The rugged hilly landscapes, emerald green forests and shimmering lakes make embarking on walks in Snowdonia a truly sensational experience. This vast national park on the west coast of Wales is one of the top beauty spots in the UK. It’s home to over 200 lakes, nine mountain ranges and almost 1,500 miles of public footpaths, making it an ideal destination for a specialised walking holiday.
The Highlights of Snowdonia
During a getaway here, there is no low point but it has to be said that the walk from Beddgelert to Croesor always stands out as a highlight. We follow the River Glaslyn through a thriving forest on this popular route, which features plenty of opportunities for you to embrace the stunning surroundings along the way.
The path from Nantmor to Croesor is more remote yet it’s still budding with glorious scenery. You’ll even get to glimpse Cnicht mountain in the distance, or as it’s known locally, the “Matterhorn of Wales”.
Bethesda to Ogwen Cottage is another prime trail, where we can look out over the impressive sweeping valleys. Once we’ve arrived into Ogwen Cottage, we pause to enjoy the splendour of the river, which is especially powerful on rainy days, before continuing on to Capel Curig.
What Do We See and Do?
As well as the serene strolls and picturesque paths you’ll traverse during your time here, you’ll engage in multiple sightseeing opportunities. This includes the chance to learn about the region’s historic slate industry at the National Slate Museum, as well as a trip to a hospital built specifically for the slate quarrymen.
After a morning of rambling, you can switch to a different kind of track (for an additional cost), by boarding the Welsh Highland Light Railway from Rhyd Ddu to Beddgelert. This journey passes through some spectacular environments, providing an excellent afternoon out for all types of holidaymakers.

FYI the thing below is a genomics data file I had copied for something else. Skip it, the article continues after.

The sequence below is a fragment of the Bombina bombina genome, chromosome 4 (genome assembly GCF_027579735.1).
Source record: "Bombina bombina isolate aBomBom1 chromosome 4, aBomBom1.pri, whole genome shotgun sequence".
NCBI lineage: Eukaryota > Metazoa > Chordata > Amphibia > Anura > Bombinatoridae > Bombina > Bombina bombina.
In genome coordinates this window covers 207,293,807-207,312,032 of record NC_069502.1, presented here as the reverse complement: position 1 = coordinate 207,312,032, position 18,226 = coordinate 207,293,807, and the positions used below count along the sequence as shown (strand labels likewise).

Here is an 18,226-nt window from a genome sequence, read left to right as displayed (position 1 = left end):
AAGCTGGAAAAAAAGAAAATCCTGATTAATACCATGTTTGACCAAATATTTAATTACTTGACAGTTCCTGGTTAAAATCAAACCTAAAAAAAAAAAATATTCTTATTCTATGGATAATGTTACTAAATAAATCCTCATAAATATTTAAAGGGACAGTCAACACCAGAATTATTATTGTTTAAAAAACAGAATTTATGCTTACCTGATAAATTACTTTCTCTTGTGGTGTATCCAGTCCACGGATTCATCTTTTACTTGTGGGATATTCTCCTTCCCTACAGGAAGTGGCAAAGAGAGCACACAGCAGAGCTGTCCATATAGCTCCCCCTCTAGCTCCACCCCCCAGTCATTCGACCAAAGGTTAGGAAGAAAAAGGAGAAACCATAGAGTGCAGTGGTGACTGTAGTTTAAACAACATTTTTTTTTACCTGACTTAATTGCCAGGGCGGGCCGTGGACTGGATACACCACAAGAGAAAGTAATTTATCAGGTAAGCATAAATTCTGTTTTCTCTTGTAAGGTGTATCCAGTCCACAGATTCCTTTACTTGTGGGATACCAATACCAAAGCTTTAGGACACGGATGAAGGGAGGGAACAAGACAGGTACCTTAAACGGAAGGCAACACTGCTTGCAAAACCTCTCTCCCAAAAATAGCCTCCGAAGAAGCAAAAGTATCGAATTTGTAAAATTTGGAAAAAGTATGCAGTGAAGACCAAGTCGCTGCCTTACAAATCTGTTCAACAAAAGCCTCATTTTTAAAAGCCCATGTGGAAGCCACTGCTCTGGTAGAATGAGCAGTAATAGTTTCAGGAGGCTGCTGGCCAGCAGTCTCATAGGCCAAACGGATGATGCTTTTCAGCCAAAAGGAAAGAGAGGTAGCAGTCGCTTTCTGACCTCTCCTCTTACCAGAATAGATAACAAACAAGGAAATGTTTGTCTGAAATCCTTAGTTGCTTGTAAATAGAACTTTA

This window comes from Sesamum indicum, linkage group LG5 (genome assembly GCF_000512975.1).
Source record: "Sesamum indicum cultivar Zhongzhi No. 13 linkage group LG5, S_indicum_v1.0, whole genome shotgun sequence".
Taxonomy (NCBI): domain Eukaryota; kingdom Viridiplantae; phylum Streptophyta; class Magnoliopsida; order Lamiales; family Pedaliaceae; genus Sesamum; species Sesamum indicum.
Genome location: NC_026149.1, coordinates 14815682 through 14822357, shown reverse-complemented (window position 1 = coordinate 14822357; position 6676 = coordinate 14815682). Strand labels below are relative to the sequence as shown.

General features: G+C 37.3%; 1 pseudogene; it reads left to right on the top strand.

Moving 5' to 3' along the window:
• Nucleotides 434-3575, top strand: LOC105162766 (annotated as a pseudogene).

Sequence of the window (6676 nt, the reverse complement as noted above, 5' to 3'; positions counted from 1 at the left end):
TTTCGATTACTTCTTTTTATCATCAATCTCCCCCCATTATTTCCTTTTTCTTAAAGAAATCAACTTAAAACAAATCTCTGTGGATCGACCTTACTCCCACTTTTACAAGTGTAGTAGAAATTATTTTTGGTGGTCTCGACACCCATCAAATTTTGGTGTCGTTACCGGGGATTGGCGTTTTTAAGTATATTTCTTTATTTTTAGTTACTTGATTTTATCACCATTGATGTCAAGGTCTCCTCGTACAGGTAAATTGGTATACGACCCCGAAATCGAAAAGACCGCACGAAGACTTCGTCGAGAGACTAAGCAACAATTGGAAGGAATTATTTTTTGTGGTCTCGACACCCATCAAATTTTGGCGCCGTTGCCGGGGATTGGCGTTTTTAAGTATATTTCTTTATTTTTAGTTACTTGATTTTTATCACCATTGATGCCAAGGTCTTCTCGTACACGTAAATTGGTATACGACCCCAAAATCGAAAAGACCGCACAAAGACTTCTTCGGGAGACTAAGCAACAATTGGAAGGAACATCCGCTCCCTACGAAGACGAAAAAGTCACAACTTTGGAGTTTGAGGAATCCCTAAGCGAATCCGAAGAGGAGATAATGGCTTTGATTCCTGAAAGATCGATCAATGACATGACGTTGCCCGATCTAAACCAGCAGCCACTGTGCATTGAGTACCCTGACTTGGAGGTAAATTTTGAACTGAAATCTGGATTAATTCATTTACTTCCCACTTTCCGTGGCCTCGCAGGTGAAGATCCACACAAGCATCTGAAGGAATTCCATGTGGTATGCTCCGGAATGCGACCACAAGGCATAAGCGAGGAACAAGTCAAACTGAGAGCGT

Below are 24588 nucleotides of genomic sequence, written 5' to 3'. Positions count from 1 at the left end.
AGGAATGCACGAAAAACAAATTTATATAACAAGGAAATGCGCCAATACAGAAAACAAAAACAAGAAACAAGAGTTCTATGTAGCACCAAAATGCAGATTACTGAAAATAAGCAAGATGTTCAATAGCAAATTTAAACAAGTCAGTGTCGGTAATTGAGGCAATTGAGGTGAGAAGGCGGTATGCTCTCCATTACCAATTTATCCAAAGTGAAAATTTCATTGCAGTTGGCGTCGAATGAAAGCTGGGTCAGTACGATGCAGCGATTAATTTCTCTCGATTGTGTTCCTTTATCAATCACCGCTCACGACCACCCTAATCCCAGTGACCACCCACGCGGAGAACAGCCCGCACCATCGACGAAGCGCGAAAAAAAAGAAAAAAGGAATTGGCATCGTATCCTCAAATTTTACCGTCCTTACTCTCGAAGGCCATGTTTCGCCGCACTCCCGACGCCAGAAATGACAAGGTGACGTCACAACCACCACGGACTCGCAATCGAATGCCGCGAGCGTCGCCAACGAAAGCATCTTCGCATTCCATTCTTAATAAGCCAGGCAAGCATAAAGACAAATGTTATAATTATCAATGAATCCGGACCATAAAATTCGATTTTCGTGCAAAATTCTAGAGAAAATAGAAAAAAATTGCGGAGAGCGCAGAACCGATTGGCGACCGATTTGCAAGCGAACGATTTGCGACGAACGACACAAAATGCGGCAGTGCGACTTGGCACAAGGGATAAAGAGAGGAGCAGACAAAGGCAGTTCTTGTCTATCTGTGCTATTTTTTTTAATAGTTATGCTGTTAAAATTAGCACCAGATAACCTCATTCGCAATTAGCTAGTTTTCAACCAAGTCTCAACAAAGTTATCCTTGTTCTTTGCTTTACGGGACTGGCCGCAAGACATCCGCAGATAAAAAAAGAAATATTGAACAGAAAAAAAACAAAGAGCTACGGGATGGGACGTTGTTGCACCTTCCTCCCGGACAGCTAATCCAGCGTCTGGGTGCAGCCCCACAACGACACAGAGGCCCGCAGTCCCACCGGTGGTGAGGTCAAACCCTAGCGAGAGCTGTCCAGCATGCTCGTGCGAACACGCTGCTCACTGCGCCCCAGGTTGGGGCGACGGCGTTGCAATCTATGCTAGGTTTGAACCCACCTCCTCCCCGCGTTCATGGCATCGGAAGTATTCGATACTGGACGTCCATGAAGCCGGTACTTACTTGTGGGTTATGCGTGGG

How Hard are the Walks in Snowdonia?
We classify trails in Snowdonia as Grade four, meaning they are usually moderately difficult. Travellers can expect to do at least five miles of trekking on most days, and a couple of these involve longer stretches, as well as ascents of up to 384 metres.
The final day is the longest, as there are approximately 10 and a half miles to be covered, although the dramatic views of towering peaks and cascading waterfalls make it worth the extra effort.
Will I Need to Bring Anything Along?
A hike across any terrain becomes much harder if you arrive unprepared. For this itinerary, we recommend you wear a pair of lightweight, waterproof walking boots, featuring a deep tread and a solid moulded soul. Boots which offer ankle support will also be essential for more challenging jaunts.
Bring a rucksack to carry things like additional clothes, a lunchbox and a couple of one-litre water bottles, to ensure you feel comfortable and energised throughout your trek. Check our kit list before you travel, to give yourself an idea of what else you may require when heading for the hills.